Europe’s diminished far right still poses a threat

Mainstream parties should be alert to the risks of sharing power with populists

Tony Barber

Across Europe, in the streets and conference halls, in social media and on television, radical rightwing populists pump out a relentless message. Society consists of the common people represented by the national-populist right on one side, and corrupt elites gorged on power and contemptuous of the masses on the other.

This week, the radical right’s flattering self-portraits and malicious conspiracy theories lie in shreds. A sordid scandal, involving the hypothetical exchange of government contracts for Russian financial and political support, has engulfed Austria’s far-right Freedom party (FPÖ) and swept it out of the ruling coalition in Vienna.

The FPÖ deserves punishment at the hands of voters in this week’s European Parliament elections. Yet its core vote will probably remain intact, as will that of like-minded movements in France, Hungary, Italy and elsewhere. These parties cater for the minority of Austrians and other Europeans who simultaneously dislike the EU, cannot stand immigrants and rage at globalisation.

Austria’s scandal recalls a memorable phrase coined by Victor Adler, the pre-first world war Social Democrat. He described the declining Habsburg empire’s political system as “absolutism mitigated by sloppiness”. Modern Austrian politics, in its far-right incarnation, is intolerance aggravated by sleaze. Is it too much to hope that the FPÖ will never again be allowed near the corridors of national power?

Whether in office or screaming from the sidelines, Europe’s radical right is the polar opposite of clean hands, democratic values and patriotism. The hallmarks of these parties are dubious financial deals and nepotism. Given a sniff of power, they race to control the police and intelligence services, strip courts and media of their independence and twist electoral systems to their advantage. To cap it all, they forge friendships with the Kremlin, endorse its annexation of Ukraine’s Crimea peninsula and trade their nations’ independence for Russian favours.

To be clear, mainstream European parties would be making a grave mistake if they were to heap all the blame on Moscow. Of course, the Russians interfere in European referendums and elections, as they did in the 2016 US presidential contest. There is no shortage of Russian money available for gaining influence over political parties. However, the chief causes of the radical European right’s rise are homegrown.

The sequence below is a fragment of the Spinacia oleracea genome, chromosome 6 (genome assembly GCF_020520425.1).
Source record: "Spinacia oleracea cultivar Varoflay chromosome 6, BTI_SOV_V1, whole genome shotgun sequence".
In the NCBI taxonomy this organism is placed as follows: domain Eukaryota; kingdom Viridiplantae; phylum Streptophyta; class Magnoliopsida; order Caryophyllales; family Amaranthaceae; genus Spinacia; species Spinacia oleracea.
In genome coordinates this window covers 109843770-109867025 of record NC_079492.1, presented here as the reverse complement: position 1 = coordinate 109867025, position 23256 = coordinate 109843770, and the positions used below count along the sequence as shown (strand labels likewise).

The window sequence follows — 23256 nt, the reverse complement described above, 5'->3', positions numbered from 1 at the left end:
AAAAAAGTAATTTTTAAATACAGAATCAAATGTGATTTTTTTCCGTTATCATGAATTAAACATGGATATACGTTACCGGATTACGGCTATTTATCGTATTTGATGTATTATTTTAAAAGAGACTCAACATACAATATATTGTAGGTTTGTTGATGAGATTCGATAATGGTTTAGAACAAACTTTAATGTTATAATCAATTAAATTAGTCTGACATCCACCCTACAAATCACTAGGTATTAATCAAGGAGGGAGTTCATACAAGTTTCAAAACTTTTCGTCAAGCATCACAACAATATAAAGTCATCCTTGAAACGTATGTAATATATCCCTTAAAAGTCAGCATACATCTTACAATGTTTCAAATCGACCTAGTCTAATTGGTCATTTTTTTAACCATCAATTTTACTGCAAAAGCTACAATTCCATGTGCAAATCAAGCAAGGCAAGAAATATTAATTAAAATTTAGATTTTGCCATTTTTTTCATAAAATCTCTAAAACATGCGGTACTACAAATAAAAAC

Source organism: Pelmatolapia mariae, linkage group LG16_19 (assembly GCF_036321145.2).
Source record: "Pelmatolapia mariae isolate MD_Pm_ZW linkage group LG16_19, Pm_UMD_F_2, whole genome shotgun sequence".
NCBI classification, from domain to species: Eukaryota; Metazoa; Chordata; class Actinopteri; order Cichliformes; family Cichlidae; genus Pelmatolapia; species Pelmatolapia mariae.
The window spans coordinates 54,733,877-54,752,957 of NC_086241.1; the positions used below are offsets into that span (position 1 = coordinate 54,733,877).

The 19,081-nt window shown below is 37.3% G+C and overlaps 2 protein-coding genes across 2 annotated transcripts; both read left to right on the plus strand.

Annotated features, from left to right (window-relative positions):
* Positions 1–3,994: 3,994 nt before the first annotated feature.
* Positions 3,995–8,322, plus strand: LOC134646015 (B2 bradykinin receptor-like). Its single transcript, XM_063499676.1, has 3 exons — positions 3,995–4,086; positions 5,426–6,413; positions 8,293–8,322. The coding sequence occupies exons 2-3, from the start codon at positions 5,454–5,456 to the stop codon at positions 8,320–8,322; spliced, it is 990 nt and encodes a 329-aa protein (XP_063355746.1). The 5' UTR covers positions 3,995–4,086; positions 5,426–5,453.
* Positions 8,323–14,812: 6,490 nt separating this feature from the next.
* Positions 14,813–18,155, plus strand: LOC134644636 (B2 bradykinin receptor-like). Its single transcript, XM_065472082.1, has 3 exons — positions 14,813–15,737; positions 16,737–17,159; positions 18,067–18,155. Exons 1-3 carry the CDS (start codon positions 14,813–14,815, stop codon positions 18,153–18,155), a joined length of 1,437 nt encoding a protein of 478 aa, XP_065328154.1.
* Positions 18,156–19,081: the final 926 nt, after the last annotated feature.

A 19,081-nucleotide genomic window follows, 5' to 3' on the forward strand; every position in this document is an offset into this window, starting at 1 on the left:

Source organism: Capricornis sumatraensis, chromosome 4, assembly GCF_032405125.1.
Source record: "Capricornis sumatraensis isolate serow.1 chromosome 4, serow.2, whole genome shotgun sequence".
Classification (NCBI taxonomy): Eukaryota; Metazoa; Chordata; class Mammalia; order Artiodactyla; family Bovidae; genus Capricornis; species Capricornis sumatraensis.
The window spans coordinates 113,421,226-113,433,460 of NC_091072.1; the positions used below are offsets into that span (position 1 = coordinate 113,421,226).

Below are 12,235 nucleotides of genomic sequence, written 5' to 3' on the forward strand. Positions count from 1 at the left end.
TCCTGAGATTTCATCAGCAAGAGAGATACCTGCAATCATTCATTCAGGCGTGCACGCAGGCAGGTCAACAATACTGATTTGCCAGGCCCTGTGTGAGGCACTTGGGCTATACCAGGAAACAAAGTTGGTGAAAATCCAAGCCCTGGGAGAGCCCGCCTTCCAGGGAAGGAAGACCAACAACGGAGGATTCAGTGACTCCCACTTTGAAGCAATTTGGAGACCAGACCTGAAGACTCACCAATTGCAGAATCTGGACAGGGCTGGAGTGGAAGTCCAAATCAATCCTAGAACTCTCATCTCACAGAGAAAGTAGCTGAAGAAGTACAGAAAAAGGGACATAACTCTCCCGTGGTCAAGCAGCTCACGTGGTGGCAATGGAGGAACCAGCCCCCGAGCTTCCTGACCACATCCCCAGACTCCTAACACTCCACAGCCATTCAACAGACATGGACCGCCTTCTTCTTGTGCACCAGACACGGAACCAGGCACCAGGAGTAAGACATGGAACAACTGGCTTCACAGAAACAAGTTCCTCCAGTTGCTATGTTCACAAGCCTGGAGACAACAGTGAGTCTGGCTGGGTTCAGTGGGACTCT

They lie in the reckless financial capitalism that flourished for 20 years after the collapse of European communism, until its near-breakdown harmed millions of people who were not responsible for the mess. They lie in expansive principles of freedom of movement that took no account of how less prosperous, less internationalised parts of Europe might react to rising numbers of economic migrants. They lie, finally, in the stumbling efforts of EU leaders to get a grip on these problems.

According to pre-election estimates, the radical right — together with the radical left and assorted anti-establishment populists — may claim about 30 per cent of the seats in the next 751-seat EU legislature. Among the rightwing nationalist parties that can expect good results are Italy’s League, led by Matteo Salvini, deputy premier and interior minister, and Hungary’s Fidesz, led by Viktor Orban, prime minister. However, Europe’s rightwing populists are no more a united force than the bulldogs fighting under a carpet to which Winston Churchill once compared rivals for power in the Kremlin. The pro-Russian sympathies of the FPÖ, France’s National Rally and the League disturb rightwing populists and nationalists in Poland, Sweden and the Baltic states, for whom Russia is a threat to national freedom, not a buddy with deep pockets.

The refugee and migrant question is also deeply divisive. Mr Salvini wants Italy to be rid of irregular migrants, but his counterparts in France and central Europe refuse to co-operate by backing EU-wide redistribution schemes. Lastly, the Alternative for Germany party and its northern European equivalents support free markets and fiscal discipline in a way that clashes with the interventionism of Marine Le Pen, leader of National Rally, and her southern European friends.

Europe’s traditional centre-right parties cannot afford complacency. Like their liberal and centre-left competitors, they will have the radical right snapping at their heels as long as they fail to renew the European model of welfare state capitalism that is coming apart at the seams. However, there are steps that the moderate right can and should take to prevent a calamity. First, they must think twice before parroting the prejudices and abusive rhetoric of the radical nationalists. Any short-term electoral gain is bought at the price of legitimising forces that are out to destroy the political order.

Second, and even more important, the moderates must take a far more clear-eyed view of the risks of offering a share of power to the radical right. Sebastian Kurz, Austria’s wunderkind chancellor, thought he had these risks under control when he brought the Freedom party into government after the 2017 national elections. Instead, the FPÖ, with its hands on the defence and interior ministries, was a menace to western security and to Austria’s democratic institutions. Either this lesson is learnt, or dangerous times are in store for Europe.

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